Thursday, April 30, 2009

People do what they want or like to do

Employees want to create value, they want to move the company forward. Yet, without clear and concise understanding of what they need to do (and in what priority) most will typically do either what they want to do, or what they like to do. While this is fine, organizations often need people to do the more difficult tasks.

If you describe your job or one of your employees jobs as like drinking from a firehose (which seems like all roles these days) chances are you need to be very proactive in determining priorities.

Wednesday, April 29, 2009

Beyond the Checkbox - Part IV

Chris Tyler from Cognos will be joining us for a series of Blogs focused on driving performance for ISVs and OEMs. We will be publishing his Blogs on Thursdays for the next four weeks. Chris is a subject matter expert on getting his clients to elevate value to their customers.

This is the final part of this series. In Part III, we discussed the typical way vendors address their customers reporting needs, by simply checking the reporting box and delivering little or no value to their customers. Here will discuss a better way.

A Better Way - How to change the game

The customer should word their requirement “Do you have an analytical application which proves your application improves the performance of my organization as it relates to increasing our win rates by 7% year over year, reducing sales cycle times by 13%, and increasing our deal sizes by 5% year over year?” I’m sure the vendor would have a much tougher time checking that box, but, that is what the customer truly needs to know.

Figure 2 – An example of an analytic report which shows the business impact and provides context as to what it means to the business, what else to look for and what to do next.

Most enterprise purchases are fairly significant investments and the vendors are often very willing to present case studies where the return on investment, ROI, is achieved in, say, 14 months. Few vendors can actually prove it with their reporting solutions. If the vendor has gone through the process to measure the ROI and understand how it achieves the ROI, why not take that same thought process and put it into an Analytical Application that can be delivered? These types of analytical applications tend to increase customer satisfaction and stickiness, and become a significant, additional revenue stream.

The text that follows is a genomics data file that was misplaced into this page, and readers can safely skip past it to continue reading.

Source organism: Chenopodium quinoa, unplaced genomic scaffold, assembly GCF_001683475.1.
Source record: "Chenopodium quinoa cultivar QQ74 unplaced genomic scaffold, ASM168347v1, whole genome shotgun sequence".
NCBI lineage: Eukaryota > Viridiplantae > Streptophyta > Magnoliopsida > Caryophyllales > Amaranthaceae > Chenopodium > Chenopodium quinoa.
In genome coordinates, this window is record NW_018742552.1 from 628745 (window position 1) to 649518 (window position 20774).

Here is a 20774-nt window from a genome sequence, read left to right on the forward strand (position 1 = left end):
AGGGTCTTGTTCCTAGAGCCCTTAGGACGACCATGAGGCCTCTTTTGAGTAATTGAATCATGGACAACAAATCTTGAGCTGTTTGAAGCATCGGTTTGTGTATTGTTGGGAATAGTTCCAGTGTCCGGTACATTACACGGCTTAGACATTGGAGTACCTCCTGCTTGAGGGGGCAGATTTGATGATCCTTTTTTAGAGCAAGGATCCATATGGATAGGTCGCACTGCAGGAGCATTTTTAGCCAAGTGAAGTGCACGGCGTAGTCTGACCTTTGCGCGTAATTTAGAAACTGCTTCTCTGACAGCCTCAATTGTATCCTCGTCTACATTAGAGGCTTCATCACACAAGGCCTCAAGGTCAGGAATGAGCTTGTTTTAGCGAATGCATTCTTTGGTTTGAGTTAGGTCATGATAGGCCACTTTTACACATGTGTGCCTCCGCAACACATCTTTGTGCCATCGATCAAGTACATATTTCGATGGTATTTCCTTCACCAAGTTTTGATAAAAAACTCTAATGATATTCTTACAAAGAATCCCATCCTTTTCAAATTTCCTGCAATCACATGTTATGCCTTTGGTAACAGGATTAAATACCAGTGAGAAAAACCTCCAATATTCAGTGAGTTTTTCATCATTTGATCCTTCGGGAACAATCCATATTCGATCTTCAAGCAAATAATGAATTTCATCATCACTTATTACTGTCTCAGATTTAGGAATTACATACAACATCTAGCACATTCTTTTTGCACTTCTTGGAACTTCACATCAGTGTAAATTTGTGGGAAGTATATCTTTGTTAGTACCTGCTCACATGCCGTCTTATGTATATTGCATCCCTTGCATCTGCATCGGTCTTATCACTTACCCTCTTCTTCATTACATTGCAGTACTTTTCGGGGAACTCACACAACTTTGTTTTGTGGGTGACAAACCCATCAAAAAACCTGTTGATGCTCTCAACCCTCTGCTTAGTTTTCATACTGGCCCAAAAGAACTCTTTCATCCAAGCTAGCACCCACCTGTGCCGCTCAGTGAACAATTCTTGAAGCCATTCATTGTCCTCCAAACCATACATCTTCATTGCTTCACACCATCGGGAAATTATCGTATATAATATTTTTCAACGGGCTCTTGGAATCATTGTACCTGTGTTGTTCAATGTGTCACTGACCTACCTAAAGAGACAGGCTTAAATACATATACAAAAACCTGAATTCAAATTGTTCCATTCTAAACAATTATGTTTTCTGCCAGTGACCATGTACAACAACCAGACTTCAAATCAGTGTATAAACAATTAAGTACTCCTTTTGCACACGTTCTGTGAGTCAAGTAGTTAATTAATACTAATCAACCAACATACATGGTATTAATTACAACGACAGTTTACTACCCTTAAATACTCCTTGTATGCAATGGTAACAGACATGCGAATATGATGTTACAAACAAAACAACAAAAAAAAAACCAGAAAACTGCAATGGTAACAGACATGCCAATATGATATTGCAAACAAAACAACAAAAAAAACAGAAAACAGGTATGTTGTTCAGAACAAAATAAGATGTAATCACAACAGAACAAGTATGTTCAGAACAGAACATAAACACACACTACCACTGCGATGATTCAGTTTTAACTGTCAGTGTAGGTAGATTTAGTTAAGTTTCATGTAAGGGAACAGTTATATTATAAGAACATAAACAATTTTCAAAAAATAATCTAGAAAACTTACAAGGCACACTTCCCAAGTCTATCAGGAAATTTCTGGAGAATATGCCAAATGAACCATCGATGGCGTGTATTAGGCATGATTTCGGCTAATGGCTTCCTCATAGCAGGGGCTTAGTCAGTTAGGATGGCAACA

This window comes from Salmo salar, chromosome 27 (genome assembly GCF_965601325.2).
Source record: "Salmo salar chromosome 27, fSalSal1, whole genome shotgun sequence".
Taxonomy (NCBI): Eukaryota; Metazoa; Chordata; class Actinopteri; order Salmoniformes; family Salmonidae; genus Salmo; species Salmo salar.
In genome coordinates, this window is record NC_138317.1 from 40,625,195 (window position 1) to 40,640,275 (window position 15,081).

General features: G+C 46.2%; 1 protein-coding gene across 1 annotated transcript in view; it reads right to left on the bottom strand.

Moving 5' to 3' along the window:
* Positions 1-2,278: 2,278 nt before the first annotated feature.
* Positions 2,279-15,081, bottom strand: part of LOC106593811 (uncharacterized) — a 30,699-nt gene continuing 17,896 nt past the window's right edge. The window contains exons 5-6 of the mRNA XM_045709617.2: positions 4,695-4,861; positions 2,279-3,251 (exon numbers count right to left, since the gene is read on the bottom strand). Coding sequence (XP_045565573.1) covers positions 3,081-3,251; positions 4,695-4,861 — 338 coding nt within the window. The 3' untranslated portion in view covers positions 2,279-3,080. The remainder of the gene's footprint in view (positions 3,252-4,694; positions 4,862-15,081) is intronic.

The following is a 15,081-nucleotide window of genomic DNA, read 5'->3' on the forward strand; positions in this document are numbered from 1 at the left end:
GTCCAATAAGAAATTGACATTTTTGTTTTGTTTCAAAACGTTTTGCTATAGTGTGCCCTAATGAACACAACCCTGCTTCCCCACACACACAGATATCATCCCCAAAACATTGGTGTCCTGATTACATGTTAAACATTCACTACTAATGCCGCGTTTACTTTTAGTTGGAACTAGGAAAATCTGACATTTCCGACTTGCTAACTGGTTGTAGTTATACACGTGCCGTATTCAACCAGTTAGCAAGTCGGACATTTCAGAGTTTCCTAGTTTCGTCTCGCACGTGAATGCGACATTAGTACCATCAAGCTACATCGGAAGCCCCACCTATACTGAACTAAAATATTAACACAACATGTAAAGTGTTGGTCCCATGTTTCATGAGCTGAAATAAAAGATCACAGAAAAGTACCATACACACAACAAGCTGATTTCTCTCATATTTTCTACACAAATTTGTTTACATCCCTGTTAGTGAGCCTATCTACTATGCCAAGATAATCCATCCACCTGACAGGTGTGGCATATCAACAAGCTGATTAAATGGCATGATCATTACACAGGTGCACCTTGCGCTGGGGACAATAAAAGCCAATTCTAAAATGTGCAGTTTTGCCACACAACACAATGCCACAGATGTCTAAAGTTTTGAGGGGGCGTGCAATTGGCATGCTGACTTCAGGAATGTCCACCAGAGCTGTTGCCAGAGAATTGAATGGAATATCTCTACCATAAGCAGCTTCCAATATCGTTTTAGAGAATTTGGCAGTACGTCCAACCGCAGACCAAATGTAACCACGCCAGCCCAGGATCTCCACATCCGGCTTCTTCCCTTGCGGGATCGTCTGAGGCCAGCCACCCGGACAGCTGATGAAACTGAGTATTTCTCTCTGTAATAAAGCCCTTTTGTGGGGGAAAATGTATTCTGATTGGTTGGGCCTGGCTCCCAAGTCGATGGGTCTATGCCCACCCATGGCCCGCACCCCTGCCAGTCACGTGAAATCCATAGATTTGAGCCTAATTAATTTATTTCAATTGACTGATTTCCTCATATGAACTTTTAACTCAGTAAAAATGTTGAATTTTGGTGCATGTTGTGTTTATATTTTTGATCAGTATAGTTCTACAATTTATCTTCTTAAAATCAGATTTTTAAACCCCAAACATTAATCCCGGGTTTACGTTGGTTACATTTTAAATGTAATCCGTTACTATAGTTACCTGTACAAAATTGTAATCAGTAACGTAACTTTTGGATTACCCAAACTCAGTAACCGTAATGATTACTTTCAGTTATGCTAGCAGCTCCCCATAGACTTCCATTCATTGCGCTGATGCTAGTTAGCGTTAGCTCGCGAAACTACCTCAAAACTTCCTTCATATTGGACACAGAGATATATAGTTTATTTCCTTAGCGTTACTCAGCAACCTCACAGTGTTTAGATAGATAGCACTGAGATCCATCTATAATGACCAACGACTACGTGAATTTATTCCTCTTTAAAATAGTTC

What should the vendor be doing to deliver the value proof? How can the vendor go Beyond the Checkbox? Here are several ways. All of these should leverage and highlight the intellectual property and knowledge of the customer the vendor has.

Identify the value points

Identify 3-7 reasons why customers should buy your application. These become the value points which translate into metrics. These should be SMART (Specific, Measurable, Actionable, Realistic and Time-based).

Domain

Value Statements

SMART Metrics

CRM

  • Reduce sales cycle times
  • Increase deal sizes
  • Increase win rates
  • Reduce cost of sales

  • Days to closure
  • Average deal size growth
  • Win/loss rates
  • Cost of sales

Security

  • Reduce risk exposure
  • Decrease intrusions
  • Improve Data Governance and Compliance

  • # of threats identified/thwarted as it relates to system criticality and sensitivity
  • % of critical systems adhering to corporate standards

Human Capital Management

  • Decrease attrition rates of high value employees
  • Improve employee satisfaction
  • Properly manage talent pool
  • Increase successful recruiting rates

  • Attrition rates for top performers
  • Employee satisfaction
  • % of employees within 1-2 years of retirement
  • Tenure / attrition rates of employees by recruiting source

Define the metrics

Build a business glossary to define the metric. This should contain what we refer to as the “What?, Why?, So What?, Now What?” This should be able to explain the intent of the metric. All metrics should relate somehow back to the value points identified earlier. If they don’t, there is typically no reason to track it.

Setting targets

The vendor should allow the customer to set targets for the various metrics and if applicable, any tolerances which may be acceptable. Comparing the actual values from the transactional data to the targets set by the customer, allows the user to see if they are on the right track to achieve their results.

Simplify taking action

There may be a need to share the content with another user, a user may want to comment on the performance, there may need to be some action plan set in motion to improve the performance, a user may want to subscribe to the content, or there may be a need to drill into the detail behind the metric.

Content should be in context